Coal excise tax on TRAIN bill may lead to higher electricity rates

Coal excise tax on TRAIN bill may lead to higher electricity rates

The additional tax that may be placed on top of coal will only push electricity rates in the Philippines higher.

On Tuesday, the Senate approved the Tax Reform for Acceleration and Inclusion (TRAIN) bill. This includes a coal excise tax increase from P10 per metric ton to P100 per metric ton in the first year, P200 in the second year, and p300 in the third and next years.

But, this will be a major concern problem for the Department of Energy which is looking to lower the already high power rates.

“It’s a problem that we are facing because we all know that our tariff is one of the highest, if not the highest in Asia. With the passage of additional tax for coal, that would really have an impact,” DOE secretary Alfonso Cusi said.

Cusi added that the agency is looking at the coal excise tax before TRAIN bill will be taken up in the bicameral conference committee.

“My team is studying that — the cost implications, impact before we can make our position paper,” he said.

In estimate, the impact of a P100 increment in coal excise tax will mean a P4.78 increase in an electricity bull of a 200 kilowatt (kwh) household; P9.57 increase for a P200 hike; a P300 raise will result to P14.35; and P600 increase will reflect to almost a P29 increase, Senator William Gatchalian said.

Gatchalian has opposed the increase in coal excise tax as it will directly burden consumers because coal is a direct pass on cost.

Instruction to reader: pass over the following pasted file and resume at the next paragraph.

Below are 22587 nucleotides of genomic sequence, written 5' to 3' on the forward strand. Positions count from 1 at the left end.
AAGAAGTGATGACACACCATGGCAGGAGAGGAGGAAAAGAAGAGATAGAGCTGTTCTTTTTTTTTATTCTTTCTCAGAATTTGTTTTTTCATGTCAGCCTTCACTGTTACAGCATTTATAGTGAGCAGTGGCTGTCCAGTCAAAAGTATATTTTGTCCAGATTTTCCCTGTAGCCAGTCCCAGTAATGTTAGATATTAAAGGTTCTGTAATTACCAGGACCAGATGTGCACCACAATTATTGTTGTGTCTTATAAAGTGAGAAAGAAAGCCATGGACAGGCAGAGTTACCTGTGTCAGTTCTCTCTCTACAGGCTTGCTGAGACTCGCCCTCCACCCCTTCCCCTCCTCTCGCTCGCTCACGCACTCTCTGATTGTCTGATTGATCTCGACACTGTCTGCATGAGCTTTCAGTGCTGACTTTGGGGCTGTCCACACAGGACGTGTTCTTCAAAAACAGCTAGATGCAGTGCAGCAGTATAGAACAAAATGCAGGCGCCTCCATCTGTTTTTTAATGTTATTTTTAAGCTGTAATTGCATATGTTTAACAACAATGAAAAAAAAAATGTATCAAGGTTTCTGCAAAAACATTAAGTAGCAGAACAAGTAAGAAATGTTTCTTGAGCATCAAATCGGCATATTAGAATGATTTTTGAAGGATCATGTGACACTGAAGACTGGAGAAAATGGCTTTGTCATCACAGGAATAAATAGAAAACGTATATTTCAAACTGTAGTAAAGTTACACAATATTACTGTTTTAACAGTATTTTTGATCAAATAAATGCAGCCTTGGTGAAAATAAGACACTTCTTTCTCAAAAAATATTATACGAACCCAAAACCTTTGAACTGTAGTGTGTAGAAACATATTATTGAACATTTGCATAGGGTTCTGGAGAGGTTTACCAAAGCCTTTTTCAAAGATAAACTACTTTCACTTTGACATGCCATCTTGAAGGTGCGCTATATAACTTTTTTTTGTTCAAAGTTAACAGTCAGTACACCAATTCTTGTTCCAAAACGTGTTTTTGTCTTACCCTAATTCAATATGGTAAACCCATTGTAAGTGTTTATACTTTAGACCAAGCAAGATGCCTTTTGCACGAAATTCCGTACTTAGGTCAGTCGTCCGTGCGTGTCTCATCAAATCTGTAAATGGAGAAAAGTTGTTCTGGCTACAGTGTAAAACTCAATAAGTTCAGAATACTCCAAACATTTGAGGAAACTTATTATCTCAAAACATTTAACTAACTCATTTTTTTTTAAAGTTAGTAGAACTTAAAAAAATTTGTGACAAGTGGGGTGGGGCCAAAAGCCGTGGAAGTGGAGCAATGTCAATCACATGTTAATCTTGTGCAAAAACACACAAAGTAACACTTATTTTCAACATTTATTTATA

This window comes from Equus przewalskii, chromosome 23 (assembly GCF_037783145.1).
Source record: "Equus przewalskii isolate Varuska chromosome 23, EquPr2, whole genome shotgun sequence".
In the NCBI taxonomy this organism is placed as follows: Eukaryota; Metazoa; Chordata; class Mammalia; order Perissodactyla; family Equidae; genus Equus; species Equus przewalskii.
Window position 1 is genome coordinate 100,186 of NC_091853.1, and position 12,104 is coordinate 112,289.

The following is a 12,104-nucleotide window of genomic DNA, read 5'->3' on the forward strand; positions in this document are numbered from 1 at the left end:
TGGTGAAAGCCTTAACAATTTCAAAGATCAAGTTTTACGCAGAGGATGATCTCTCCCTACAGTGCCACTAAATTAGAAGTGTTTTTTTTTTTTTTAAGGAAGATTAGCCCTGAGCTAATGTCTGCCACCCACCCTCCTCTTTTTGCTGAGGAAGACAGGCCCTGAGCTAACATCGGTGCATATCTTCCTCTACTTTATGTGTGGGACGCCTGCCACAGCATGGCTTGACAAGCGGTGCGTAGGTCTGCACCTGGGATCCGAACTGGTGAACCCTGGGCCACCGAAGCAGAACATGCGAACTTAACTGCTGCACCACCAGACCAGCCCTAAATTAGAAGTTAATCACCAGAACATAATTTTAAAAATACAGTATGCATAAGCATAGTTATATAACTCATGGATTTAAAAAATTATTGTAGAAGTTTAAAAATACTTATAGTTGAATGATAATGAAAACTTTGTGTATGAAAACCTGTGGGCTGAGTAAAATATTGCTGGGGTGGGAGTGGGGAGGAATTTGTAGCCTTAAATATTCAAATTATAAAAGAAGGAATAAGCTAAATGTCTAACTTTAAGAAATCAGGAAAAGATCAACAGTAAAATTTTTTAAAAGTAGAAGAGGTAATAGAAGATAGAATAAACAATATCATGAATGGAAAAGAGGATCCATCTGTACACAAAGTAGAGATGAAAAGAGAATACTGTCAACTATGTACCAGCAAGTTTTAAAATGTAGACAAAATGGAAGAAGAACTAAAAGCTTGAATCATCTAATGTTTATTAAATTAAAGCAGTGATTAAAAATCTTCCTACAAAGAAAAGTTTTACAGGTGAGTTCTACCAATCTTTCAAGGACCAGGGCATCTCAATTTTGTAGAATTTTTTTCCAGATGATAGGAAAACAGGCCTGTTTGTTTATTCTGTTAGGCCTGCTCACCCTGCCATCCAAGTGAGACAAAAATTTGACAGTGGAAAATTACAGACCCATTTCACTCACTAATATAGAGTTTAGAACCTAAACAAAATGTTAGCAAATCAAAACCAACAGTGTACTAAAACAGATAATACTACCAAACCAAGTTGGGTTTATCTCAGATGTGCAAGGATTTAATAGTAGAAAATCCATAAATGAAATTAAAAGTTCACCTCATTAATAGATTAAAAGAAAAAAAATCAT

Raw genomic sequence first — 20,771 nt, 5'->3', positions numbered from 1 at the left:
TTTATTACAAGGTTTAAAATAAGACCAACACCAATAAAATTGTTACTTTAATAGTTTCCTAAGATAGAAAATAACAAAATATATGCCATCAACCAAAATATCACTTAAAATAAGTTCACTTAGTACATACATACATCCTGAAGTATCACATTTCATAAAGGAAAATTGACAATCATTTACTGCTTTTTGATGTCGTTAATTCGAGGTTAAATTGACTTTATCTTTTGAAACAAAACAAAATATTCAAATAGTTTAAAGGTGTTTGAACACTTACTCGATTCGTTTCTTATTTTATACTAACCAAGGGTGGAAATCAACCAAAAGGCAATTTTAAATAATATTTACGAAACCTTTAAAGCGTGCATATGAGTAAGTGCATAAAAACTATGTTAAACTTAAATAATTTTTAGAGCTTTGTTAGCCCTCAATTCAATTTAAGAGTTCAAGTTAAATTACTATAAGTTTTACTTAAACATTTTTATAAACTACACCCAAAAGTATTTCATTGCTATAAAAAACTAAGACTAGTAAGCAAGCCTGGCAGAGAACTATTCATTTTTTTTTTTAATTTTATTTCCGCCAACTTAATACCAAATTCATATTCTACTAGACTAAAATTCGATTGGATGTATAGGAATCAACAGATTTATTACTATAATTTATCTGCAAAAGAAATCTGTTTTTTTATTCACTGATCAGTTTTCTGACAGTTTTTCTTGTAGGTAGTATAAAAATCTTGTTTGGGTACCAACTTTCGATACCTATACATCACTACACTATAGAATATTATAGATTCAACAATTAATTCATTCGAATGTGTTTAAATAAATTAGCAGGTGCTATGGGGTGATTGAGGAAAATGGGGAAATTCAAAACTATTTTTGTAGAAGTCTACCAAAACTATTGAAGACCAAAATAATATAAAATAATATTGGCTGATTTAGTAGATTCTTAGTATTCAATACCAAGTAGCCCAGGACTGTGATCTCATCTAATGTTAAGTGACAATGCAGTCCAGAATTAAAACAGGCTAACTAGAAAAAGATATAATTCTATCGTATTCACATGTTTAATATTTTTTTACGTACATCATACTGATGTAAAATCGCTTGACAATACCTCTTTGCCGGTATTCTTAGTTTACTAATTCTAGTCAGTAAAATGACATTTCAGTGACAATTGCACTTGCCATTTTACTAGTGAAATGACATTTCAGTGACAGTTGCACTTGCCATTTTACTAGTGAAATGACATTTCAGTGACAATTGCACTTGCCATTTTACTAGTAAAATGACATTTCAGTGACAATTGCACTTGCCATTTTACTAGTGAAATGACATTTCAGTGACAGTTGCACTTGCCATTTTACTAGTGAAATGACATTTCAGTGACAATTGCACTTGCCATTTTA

“The proposal on increasing the excise tax on coal seems sound if it will reduce carbon emissions in our country but because this is pass on [charge], there is no incentive for the coal companies or the coal power producers to reduce the consumption of coal because these are being passed on to consumers,” the senator said.

Over 50 percent of the country’s come from coal power plants.

Meanwhile, Laban Konsyumer (LKI) president Victor Dimagiba is appealing to temper, if not remove the excise tax on coal as it will be passed on to end-users.

“Our baseload generating plants comprise of more than 50 percent from coal. If they want to impose higher excise tax on coal, at least they should temper it,” he said.

Dumagiba added that there is a provision in the Constitution that taxes should be made equitable that could become a legal issue when tax on coal will be implemented.

“The coal tax is not part of the House version….Under the National Constitution, Article 6, Section 24, all tariff measures should originate in the House and the Senate can only propose concurrent amendments,” he said.